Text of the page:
- The Washington Times - Saturday, April 19, 2003

ABERDEEN, Md. — The Oriole Way may have fallen on hard times, with dwindling attendance at Camden Yards and falling ratings forcing the club to drop some televised games. Up the road, though, the Ripken Way is doing just fine, thank you.

Ripken Baseball is running its first camp at the Aberdeen complex through today, with about 70 youngsters braving blustery weather for a chance to learn pitching, hitting, catching and other elements of the game through an instruction system that began more than 40 years ago in the Baltimore Orioles' minor league system. That's when Cal Ripken Sr. began managing generations of future Orioles players.

At different stations at Ripken Stadium, players were fielding ground balls, taking infield practice, hitting balls into nets and doing other drills with Ripken Baseball instructors including former Orioles infielder Billy Ripken.

"We're learning a lot," said Kyle Miller, a 12-year-old shortstop and pitcher from Kingsville, Md. "The instructors are great. And it's really cool to be here playing in this stadium."

This was just a three-day clinic with 70 kids, but it was a landmark moment for Ripken Baseball because it is the first camp to be held at the "Aberdeen Project," located off Interstate 95. When all is said and done, it could wind up being one of the most popular baseball tourist locations in the country.

Cal and Billy Ripken hope to have a Ripken Youth Baseball Academy that will feature dormitories and playing fields built as replicas of famous major league ballparks, such as Wrigley Field, Fenway Park and Camden Yards. The academy will be adjacent to Ripken Stadium, the home of the minor league Aberdeen Ironbirds, the short-season minor league club owned by Cal Ripken that drew 231,935 fans in its augural season last year selling out each of its 38 home games.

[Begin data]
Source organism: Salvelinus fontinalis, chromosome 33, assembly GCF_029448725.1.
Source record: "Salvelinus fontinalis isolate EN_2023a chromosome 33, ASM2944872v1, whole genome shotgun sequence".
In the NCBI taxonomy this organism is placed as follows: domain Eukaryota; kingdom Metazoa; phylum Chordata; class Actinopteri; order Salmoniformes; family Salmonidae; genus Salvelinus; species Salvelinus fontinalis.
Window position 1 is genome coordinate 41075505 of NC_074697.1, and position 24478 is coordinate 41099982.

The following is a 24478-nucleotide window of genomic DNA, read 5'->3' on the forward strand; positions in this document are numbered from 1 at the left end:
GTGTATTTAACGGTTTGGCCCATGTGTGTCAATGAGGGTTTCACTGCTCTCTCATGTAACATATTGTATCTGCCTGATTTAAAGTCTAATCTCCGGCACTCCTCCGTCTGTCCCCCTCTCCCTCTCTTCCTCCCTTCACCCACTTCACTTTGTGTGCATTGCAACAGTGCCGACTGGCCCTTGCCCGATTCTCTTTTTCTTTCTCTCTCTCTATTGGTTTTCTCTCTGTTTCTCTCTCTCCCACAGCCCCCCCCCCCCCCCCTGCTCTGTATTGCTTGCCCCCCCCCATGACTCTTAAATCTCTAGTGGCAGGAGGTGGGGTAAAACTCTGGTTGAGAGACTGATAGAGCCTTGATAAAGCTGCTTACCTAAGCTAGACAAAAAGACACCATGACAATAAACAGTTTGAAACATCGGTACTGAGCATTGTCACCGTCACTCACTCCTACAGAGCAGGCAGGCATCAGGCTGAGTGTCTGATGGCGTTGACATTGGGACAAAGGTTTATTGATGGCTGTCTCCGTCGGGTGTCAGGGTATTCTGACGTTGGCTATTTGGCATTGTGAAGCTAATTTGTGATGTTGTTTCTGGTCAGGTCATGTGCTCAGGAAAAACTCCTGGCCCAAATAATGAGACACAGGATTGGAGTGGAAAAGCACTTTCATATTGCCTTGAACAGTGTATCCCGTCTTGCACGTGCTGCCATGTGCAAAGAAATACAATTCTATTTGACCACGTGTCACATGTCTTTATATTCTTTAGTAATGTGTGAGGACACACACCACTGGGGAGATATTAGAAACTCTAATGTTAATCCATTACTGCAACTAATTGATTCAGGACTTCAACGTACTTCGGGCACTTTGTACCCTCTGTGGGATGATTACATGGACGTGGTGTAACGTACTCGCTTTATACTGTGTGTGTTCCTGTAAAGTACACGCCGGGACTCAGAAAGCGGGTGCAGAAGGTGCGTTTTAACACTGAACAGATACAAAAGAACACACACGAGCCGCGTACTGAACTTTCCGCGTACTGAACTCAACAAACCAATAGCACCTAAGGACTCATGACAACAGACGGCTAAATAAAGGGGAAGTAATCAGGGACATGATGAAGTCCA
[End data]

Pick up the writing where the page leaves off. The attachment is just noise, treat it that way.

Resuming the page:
The $25 million project will be completed in phases. Over the past several years, Ripken Baseball has relied solely on running clinics and camps around the country. But now the academy will open in June with four youth fields, a training field and a piece of land that Billy Ripken calls "my big flat happy space.

"I think we are looking at 1,200 kids through our programs this summer," he said. "Eventually, we have dorms in our master plan. We are phasing this thing in. We are building as dollars permit. We can't throw it all up at once. We will try to get some usable fields and get some programs started and prove to people that it works, and then we can phase in some other projects."

It really is a remarkable undertaking, the selling of the Ripken brand, particularly when you contrast it to the falling fortunes of the Orioles. The Ironbirds have emerged as one of the most successful minor league operations in the country. They finished second in attendance among short-season clubs, trailing only the Brooklyn Cyclones. They sold out every game last year and likely will do so again this season, which opens with a game June 17 against Brooklyn.

Also, the Ironbirds finished in the top 15 in merchandise sales among all minor league teams 160 teams, from short season to Class AAA last year.

"Considering that we launched our logo as late as we did and missed retail opportunities from such a short start-up period, we are very proud of how we ranked nationally in merchandise sales," general manager Jeff Eiseman said.

And the academy, which will use a Harford County camp facility to house overnight campers until the dormitories are built, will draw even more people to the Aberdeen complex.

"I know so far from the camp signups that there are about 30 states represented, from places like Minnesota, Florida, Arizona," Billy Ripken said. "One of the campers is coming from California, and he is listed as a day camper. That means his parents are coming with him, and they are staying somewhere."

Then, in August the Cal Ripken World Series the Babe Ruth League division for ages 5 to 12 will be at Ripken Stadium for 12 days. There will be 15 teams represented in the league that is giving Little League a run for its money.

"We want this whole place to be a destination spot," Billy said. "They can schedule road trips to come see the games. Our ballpark itself is already a destination. The Ironbirds, we have season ticket holders in Delaware, Pennsylvania, Virginia, West Virginia. Granted they are not full season ticket holders, but they bought packages so they could come up. They have already made it a destination. The minor league ballpark, with as much success as we have had, is a perfect tie-in to what we are doing. People can come spend a week, plan their vacations, drop their kids off to do a camp and do other things in the area."

Maybe even take in a game at Camden Yards, as the Orioles may have to ride the coattails of Cal Ripken Baseball. Some things never change.

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